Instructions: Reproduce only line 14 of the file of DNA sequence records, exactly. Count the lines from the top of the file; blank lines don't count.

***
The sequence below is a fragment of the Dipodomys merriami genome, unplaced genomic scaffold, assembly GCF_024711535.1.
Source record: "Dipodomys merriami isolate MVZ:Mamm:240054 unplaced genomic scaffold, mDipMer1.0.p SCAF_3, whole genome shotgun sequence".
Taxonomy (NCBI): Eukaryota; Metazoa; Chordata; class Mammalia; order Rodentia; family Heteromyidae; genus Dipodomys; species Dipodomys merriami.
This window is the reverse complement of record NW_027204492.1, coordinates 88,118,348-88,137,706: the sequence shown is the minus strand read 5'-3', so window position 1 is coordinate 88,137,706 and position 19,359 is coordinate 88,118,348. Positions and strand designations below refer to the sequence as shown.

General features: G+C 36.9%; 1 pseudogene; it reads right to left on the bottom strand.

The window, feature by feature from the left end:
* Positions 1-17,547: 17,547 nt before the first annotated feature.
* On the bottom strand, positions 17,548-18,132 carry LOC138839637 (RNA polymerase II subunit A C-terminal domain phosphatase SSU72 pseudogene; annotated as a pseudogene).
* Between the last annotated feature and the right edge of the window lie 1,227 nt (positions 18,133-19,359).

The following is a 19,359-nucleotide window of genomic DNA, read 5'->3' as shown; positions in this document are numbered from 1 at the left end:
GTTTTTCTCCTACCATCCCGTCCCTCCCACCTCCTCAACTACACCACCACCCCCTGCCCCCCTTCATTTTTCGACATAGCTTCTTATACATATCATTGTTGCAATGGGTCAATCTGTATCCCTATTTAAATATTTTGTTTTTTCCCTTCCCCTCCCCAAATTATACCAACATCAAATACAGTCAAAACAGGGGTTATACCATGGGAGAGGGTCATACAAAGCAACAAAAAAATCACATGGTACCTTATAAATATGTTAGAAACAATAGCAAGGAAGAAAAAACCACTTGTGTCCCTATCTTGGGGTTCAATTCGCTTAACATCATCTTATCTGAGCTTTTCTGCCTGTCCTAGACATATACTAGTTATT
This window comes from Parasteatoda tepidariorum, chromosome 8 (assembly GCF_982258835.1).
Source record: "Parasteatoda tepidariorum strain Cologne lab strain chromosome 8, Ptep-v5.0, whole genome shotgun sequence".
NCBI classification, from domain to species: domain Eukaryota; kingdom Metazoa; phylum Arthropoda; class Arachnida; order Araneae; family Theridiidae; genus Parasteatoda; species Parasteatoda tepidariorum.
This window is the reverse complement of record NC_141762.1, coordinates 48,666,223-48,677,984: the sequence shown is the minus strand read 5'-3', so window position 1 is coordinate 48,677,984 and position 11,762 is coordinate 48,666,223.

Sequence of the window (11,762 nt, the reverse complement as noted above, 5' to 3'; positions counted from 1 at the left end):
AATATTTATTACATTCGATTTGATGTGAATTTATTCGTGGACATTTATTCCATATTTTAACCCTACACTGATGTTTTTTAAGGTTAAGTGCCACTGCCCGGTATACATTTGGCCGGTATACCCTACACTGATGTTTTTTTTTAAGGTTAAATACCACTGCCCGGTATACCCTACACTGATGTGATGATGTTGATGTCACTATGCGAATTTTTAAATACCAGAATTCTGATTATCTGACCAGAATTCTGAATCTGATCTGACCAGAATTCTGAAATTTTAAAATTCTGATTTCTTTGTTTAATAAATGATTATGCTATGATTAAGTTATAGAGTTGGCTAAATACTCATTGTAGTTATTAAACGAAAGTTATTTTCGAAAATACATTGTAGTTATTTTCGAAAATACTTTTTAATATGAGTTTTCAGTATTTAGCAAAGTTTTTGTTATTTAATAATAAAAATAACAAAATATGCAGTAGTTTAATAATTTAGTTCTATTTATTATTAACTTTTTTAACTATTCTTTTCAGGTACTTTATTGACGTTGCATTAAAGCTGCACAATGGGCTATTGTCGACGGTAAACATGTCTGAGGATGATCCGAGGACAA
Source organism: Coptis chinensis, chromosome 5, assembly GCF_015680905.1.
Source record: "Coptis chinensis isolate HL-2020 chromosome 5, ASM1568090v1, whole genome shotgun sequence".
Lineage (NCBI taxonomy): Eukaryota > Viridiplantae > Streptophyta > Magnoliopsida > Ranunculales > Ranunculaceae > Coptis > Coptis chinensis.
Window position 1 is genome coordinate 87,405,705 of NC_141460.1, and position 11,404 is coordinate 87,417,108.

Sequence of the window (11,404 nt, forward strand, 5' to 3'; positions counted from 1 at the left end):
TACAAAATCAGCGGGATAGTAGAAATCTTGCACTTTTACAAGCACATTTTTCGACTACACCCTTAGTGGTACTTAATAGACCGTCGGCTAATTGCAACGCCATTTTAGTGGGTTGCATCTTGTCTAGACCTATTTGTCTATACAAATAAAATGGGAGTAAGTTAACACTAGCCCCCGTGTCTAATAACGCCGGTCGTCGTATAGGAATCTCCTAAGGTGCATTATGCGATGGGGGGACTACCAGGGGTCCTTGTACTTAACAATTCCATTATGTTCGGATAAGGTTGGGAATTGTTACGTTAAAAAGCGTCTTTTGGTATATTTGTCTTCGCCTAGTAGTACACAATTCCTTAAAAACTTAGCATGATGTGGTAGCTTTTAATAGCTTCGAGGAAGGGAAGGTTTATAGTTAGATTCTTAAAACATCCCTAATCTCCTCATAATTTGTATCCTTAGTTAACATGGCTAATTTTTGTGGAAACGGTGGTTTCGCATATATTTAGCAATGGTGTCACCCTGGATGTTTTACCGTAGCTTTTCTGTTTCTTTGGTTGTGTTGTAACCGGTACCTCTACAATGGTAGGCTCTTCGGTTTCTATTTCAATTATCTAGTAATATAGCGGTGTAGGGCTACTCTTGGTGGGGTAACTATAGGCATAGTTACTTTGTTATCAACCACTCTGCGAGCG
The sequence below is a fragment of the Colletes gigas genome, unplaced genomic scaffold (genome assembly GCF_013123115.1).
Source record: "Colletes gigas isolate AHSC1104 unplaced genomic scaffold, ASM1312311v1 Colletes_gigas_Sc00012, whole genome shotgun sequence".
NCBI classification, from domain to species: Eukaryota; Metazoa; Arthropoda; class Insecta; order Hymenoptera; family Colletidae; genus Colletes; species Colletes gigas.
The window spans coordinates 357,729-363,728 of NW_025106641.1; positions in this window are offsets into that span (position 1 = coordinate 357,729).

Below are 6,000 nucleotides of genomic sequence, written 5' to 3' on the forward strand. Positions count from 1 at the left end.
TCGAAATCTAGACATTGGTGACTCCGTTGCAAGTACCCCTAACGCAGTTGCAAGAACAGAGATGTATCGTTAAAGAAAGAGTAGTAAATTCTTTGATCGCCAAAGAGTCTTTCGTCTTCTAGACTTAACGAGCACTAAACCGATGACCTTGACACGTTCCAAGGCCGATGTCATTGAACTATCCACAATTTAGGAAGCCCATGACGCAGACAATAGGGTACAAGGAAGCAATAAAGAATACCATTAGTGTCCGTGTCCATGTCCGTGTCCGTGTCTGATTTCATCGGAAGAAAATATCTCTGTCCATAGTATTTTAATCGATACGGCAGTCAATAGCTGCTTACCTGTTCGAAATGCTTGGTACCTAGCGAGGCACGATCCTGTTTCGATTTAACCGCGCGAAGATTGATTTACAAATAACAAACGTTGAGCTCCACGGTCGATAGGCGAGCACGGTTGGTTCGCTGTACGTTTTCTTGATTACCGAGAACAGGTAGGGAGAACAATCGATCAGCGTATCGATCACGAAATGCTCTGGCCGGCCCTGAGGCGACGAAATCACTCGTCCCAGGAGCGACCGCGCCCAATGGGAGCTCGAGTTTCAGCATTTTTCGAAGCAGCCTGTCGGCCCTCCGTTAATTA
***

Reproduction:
NCBI classification, from domain to species: domain Eukaryota; kingdom Metazoa; phylum Arthropoda; class Arachnida; order Araneae; family Theridiidae; genus Parasteatoda; species Parasteatoda tepidariorum.